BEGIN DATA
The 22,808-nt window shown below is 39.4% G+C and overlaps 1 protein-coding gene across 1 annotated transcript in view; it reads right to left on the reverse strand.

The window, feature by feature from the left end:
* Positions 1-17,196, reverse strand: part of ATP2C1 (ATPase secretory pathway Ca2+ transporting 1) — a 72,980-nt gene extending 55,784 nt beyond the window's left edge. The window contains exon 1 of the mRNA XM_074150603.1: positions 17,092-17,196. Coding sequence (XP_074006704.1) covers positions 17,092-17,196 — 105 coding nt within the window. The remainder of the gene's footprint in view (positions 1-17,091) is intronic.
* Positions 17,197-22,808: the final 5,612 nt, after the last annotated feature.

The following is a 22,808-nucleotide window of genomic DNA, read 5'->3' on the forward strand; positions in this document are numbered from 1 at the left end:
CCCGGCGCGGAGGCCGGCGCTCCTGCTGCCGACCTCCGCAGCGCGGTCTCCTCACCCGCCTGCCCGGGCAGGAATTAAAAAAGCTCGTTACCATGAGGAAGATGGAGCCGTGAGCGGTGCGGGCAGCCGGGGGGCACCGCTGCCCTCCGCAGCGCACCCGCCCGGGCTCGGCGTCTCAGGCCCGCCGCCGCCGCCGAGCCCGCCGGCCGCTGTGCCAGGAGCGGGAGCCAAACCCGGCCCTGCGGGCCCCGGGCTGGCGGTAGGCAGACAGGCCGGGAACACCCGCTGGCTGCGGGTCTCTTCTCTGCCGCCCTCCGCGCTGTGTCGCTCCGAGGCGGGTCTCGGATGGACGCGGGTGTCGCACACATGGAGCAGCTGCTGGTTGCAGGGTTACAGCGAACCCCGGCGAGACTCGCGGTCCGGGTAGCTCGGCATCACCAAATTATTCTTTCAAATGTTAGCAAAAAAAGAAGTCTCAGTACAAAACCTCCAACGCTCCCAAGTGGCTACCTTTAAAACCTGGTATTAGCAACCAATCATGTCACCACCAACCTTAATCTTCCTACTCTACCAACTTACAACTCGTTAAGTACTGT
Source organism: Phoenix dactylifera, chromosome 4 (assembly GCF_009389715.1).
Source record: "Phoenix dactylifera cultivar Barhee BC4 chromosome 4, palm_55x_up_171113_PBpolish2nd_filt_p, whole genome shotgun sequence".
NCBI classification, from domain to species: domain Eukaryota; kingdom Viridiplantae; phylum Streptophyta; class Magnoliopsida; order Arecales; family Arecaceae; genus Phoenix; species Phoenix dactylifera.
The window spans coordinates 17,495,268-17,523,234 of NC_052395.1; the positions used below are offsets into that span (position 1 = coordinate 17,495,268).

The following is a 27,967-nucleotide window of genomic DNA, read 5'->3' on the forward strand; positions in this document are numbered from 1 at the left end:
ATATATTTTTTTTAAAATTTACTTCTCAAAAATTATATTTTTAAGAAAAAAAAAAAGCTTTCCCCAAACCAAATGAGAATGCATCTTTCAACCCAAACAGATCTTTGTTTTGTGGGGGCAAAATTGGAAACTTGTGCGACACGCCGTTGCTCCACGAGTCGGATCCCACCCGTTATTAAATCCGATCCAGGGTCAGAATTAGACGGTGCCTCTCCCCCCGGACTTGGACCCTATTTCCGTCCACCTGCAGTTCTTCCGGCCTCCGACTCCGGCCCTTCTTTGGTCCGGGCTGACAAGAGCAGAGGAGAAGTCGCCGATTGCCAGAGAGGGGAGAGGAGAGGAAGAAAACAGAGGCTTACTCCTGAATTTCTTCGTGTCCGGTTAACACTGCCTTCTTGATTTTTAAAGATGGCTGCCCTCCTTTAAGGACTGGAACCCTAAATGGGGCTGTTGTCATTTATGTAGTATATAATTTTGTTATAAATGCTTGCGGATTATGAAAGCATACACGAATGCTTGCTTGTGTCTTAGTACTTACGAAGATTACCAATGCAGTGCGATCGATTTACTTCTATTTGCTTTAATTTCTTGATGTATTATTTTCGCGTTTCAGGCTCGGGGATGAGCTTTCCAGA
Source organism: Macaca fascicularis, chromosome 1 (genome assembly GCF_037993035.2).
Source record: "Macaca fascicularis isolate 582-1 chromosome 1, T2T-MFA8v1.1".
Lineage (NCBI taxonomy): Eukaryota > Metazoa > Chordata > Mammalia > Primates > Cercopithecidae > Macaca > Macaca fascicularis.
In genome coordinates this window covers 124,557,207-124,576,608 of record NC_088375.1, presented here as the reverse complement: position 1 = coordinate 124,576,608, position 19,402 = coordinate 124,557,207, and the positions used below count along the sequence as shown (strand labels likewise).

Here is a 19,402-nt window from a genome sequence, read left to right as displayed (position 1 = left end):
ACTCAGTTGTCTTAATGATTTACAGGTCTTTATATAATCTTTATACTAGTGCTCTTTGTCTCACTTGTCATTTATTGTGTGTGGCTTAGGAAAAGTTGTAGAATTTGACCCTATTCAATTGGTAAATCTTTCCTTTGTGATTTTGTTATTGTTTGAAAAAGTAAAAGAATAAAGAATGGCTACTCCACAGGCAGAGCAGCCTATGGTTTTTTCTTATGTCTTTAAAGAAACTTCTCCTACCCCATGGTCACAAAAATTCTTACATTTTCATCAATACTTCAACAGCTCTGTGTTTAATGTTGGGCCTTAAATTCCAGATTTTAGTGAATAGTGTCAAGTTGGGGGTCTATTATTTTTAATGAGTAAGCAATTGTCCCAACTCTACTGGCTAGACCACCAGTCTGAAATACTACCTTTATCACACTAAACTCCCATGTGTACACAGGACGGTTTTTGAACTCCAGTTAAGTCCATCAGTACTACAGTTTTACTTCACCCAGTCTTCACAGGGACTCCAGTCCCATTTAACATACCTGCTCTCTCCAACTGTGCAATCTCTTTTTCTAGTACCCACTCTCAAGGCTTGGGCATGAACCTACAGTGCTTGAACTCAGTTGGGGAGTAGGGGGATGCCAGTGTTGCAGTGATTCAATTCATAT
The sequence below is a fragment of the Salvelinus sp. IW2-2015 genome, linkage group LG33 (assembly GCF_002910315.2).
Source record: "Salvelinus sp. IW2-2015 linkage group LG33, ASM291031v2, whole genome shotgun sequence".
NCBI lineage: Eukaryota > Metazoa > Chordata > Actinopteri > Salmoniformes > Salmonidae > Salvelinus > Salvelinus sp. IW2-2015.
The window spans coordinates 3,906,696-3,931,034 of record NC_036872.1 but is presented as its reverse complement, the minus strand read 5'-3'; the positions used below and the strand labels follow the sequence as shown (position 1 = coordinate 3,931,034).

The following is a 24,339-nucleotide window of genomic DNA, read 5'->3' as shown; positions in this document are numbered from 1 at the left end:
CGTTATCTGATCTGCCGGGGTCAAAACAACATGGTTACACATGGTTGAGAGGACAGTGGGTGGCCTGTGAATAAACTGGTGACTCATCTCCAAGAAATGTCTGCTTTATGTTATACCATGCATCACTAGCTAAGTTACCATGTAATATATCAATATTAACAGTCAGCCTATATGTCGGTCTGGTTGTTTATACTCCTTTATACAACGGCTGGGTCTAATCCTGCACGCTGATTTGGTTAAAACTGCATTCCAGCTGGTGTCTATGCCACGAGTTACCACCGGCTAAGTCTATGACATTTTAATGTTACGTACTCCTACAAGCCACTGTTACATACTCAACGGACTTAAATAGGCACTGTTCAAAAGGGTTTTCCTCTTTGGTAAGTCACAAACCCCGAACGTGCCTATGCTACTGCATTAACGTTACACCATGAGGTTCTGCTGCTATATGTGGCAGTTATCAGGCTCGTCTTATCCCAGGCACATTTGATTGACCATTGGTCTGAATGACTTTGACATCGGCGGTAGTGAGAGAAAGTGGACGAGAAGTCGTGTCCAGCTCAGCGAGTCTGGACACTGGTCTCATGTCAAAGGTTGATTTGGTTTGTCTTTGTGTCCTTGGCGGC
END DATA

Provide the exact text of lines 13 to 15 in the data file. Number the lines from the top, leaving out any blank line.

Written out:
Source organism: Macaca fascicularis, chromosome 1 (genome assembly GCF_037993035.2).
Source record: "Macaca fascicularis isolate 582-1 chromosome 1, T2T-MFA8v1.1".
Lineage (NCBI taxonomy): Eukaryota > Metazoa > Chordata > Mammalia > Primates > Cercopithecidae > Macaca > Macaca fascicularis.